Pūkeko taco stars at game bird food night

Assistant chef Alex Mahral cooks pūkeko on the hotplate. Photo: Fish & Game New Zealand
Assistant chef Alex Mahral cooks pūkeko on the hotplate. Photo: Fish & Game New Zealand
A Nelson chef has turned pūkeko into an award-winning dish, including featuring it in a taco.

The often-maligned bird was the culinary champion at the annual Nelson Marlborough Fish & Game, game bird food night in Richmond at the weekend.

The pūkeko is the New Zealand name for the purple swamphen, considered to be one of the country's most recognised native birds.

But now it can also be seen as a relish, in a filo tart and even as the filling in a taco.

Club Waimea chef Phil Hazeldine met the challenge of creating a feast out of wild game for the weekend event, and exceeded expectations with his pūkeko dishes.

Chef Phil Hazeldine prepares the dishes for the hunters. Photo: Fish & Game New Zealand
Chef Phil Hazeldine prepares the dishes for the hunters. Photo: Fish & Game New Zealand
The event was organised by Nelson Marlborough Fish & Game in conjunction with Club Waimea, and was booked out early by hunters who had heard about the dishes created by Hazeldine in previous years.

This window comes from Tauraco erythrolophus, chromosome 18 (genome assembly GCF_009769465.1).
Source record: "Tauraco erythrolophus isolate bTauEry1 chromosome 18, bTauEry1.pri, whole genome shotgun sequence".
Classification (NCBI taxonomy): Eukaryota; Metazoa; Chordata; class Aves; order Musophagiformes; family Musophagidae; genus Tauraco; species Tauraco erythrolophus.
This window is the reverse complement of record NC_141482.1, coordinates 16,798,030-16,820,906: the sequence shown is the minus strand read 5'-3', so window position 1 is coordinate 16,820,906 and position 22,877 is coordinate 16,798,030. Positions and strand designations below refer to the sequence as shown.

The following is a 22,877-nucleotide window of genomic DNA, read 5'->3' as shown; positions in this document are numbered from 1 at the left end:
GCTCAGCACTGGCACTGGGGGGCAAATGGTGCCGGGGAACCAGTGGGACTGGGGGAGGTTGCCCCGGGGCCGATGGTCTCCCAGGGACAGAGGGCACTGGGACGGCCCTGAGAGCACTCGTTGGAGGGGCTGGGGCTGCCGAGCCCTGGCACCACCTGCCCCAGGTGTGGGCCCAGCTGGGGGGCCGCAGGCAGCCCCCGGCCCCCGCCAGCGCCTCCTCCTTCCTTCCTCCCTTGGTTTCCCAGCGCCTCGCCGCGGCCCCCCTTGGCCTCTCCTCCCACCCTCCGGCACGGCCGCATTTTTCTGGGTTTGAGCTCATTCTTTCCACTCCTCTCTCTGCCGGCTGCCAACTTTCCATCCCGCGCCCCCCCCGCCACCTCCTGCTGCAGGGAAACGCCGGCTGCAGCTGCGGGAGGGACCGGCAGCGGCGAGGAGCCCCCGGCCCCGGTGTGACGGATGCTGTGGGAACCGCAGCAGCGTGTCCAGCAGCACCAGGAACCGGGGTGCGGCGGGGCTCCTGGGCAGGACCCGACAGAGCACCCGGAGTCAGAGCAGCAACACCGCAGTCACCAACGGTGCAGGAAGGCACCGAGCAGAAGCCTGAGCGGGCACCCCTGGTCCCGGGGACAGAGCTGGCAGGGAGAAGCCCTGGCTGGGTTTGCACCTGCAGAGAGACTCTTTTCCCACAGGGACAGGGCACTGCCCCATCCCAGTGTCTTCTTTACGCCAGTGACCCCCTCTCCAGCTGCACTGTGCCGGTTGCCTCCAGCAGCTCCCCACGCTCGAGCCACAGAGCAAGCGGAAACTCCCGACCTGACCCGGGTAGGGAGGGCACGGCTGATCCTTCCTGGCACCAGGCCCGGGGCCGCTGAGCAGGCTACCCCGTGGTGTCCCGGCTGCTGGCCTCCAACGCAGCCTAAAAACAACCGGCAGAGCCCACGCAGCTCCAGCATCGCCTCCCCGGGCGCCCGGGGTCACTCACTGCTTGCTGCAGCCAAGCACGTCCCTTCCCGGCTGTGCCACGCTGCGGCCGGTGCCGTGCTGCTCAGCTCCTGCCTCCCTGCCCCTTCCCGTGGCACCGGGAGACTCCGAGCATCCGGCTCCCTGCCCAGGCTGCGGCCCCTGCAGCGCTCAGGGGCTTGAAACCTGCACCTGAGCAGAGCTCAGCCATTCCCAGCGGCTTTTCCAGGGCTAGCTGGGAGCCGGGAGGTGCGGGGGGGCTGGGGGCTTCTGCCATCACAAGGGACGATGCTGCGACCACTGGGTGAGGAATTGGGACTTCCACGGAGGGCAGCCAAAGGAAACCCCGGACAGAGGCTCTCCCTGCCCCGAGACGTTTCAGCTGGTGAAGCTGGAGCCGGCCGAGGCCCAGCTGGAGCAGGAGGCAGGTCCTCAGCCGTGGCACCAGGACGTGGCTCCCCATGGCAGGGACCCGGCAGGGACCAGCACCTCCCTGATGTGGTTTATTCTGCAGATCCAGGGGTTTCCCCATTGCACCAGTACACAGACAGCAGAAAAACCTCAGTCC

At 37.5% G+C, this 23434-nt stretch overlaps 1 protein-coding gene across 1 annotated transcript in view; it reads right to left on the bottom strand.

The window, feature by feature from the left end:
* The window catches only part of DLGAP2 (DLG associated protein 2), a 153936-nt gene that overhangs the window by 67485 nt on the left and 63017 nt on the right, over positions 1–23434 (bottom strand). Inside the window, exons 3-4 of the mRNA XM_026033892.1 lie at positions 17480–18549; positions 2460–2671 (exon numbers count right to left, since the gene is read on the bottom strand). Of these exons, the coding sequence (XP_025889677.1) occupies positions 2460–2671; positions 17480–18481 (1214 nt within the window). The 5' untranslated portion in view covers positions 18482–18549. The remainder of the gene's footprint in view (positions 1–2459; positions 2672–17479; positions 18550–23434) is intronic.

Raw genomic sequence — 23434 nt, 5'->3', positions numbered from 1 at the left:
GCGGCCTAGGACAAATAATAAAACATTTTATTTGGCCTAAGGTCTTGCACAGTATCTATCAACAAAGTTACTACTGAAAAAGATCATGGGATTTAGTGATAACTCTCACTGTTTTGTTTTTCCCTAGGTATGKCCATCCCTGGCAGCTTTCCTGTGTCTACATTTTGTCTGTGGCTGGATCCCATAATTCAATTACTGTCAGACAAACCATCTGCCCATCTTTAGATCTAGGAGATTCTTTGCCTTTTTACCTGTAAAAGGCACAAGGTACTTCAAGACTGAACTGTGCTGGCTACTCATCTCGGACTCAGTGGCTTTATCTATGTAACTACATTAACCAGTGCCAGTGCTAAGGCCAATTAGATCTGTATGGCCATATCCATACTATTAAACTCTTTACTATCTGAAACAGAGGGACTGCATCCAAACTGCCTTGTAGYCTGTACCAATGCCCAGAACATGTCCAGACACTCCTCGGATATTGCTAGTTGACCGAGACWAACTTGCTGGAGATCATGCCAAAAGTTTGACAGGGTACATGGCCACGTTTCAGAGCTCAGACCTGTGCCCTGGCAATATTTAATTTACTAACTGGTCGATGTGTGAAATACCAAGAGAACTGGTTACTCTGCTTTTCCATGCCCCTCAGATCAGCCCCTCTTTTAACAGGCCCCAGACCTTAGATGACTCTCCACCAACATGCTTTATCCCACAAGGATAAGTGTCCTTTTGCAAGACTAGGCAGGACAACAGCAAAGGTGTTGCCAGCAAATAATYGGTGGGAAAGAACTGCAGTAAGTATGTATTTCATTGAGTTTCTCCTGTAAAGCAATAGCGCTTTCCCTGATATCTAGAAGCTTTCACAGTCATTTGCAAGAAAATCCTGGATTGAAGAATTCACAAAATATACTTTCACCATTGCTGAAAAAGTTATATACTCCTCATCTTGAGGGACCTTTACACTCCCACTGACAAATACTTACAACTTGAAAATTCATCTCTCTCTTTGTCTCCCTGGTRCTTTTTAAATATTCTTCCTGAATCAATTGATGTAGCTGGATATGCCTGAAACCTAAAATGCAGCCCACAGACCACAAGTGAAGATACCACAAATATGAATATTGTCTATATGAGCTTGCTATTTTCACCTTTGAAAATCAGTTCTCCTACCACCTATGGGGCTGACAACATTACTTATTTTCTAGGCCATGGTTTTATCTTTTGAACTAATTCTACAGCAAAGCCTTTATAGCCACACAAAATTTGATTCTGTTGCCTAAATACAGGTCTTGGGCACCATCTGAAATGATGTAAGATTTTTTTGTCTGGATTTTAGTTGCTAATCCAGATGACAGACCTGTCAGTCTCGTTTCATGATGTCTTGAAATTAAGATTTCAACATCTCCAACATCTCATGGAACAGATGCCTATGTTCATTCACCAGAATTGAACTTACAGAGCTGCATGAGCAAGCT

This year he created a total of 13 dishes from the organic free-range game provided to him by hunters. Six of the dishes featured pūkeko.

A Fish & Game officer Jacob Lucas said diners first sampled a canapé with pūkeko, kumara and a bourbon relish, they then sampled a pūkeko filo tart done with heart and livers under a parsnip crisp, followed by thin slices of pūkeko with a spiced honey sauce.

Next was a pūkeko taco, followed by Hazeldine's own invention of a pūkeko and paradise shelduck sausage; either crumbed with a black pepper crème or battered as a hotdog on a stick.

Lucas said diners also feasted on meals made of mallards, paradise shelduck, pheasant and Canada Geese but it was the humble pūkeko that was the star of the night.

"Phil has once again excelled himself in what he can make from our humble game birds.

"Using techniques that any home cook can use, he has shown us that we can push the boundaries and use our game birds as more than roast duck".

Lucas said the Nelson region had many pūkeko, but they were often overlooked by game hunters.

"This has shown us that it is a fantastic eating bird that can be a great food source for the family," Lucas said.

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